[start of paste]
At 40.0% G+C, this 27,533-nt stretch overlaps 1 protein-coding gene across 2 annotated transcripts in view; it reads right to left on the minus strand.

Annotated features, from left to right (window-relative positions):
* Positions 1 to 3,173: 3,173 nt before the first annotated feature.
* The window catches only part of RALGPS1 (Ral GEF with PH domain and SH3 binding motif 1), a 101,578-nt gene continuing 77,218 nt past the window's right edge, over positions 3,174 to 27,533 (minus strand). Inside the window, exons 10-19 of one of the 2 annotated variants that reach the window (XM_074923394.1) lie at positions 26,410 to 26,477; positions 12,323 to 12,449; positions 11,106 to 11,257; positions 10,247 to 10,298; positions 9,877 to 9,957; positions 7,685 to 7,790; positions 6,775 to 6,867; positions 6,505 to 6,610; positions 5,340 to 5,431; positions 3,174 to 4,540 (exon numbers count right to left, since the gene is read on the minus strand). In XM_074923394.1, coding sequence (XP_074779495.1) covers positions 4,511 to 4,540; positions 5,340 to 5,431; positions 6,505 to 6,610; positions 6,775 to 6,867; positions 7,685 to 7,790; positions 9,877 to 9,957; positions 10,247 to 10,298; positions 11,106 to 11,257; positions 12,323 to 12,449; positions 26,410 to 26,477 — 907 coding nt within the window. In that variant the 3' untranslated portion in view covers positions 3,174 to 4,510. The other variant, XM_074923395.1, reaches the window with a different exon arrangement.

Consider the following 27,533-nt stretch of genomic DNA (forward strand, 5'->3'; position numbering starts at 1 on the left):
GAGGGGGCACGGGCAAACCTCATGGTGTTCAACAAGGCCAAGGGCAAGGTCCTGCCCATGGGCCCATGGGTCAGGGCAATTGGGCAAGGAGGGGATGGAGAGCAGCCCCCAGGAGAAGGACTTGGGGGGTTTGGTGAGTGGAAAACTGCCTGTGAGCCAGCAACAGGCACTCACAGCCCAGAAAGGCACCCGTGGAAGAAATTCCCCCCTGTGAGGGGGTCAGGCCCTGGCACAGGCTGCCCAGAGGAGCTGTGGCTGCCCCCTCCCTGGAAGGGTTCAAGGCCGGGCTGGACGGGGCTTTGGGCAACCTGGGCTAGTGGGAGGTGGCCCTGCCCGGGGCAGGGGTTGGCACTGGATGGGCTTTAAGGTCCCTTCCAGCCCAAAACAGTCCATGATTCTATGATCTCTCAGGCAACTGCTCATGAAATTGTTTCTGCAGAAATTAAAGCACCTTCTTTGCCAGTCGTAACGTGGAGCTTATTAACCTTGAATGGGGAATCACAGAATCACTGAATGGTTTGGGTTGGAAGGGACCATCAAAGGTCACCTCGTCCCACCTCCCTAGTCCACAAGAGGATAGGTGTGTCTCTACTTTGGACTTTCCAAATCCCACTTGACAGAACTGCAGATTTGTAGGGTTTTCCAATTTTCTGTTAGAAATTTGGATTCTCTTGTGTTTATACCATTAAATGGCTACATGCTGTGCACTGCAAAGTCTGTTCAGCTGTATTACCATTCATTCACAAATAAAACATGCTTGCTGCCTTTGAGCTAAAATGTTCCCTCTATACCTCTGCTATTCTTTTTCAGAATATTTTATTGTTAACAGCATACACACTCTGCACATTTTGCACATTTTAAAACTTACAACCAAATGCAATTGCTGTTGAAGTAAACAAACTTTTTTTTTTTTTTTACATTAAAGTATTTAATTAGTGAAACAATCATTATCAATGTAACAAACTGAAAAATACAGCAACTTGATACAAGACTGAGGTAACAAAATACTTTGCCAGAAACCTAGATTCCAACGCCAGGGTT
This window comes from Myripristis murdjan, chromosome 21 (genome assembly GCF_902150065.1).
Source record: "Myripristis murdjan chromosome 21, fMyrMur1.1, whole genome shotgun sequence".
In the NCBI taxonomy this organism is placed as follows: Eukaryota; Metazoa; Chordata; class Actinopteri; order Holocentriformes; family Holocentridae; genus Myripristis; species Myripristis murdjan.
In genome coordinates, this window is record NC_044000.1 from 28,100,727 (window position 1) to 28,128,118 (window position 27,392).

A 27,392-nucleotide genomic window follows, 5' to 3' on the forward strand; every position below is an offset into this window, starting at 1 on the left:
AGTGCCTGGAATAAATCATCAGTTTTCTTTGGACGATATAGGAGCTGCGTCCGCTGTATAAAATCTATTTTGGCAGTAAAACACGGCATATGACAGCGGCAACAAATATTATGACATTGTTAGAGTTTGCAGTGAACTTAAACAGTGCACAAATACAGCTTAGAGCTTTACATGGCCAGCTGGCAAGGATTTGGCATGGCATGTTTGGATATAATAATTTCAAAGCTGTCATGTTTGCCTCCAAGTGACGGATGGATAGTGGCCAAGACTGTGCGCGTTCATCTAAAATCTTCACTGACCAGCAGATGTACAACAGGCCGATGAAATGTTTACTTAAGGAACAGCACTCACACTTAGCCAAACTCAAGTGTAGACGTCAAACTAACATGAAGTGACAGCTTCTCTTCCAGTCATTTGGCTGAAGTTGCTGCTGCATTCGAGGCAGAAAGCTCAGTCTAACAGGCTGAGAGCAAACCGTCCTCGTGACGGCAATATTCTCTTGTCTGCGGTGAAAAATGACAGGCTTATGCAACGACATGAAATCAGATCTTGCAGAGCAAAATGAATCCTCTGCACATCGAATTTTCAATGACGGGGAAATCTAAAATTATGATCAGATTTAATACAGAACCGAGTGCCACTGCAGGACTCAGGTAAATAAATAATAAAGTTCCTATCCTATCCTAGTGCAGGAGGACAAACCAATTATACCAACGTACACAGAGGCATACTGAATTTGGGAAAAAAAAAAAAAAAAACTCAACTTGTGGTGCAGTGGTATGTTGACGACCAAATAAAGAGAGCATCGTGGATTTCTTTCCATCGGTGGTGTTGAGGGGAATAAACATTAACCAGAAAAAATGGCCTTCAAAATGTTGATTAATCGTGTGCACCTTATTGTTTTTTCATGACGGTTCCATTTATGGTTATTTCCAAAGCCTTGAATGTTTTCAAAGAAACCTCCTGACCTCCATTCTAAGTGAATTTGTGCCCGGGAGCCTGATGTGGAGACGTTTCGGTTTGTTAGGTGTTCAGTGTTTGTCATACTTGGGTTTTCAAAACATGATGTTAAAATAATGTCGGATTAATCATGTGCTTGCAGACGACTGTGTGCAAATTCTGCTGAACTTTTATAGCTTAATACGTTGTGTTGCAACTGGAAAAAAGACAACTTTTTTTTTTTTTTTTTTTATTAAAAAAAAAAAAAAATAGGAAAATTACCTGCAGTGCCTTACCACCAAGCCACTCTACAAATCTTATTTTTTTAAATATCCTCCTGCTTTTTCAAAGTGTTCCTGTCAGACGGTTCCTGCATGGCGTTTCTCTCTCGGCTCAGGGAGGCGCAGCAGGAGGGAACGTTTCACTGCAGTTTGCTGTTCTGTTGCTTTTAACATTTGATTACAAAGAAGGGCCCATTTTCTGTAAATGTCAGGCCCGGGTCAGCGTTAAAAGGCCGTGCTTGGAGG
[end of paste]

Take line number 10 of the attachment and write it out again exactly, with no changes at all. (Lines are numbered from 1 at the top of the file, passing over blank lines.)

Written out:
In genome coordinates, this window is record NC_044000.1 from 28,100,727 (window position 1) to 28,128,118 (window position 27,392).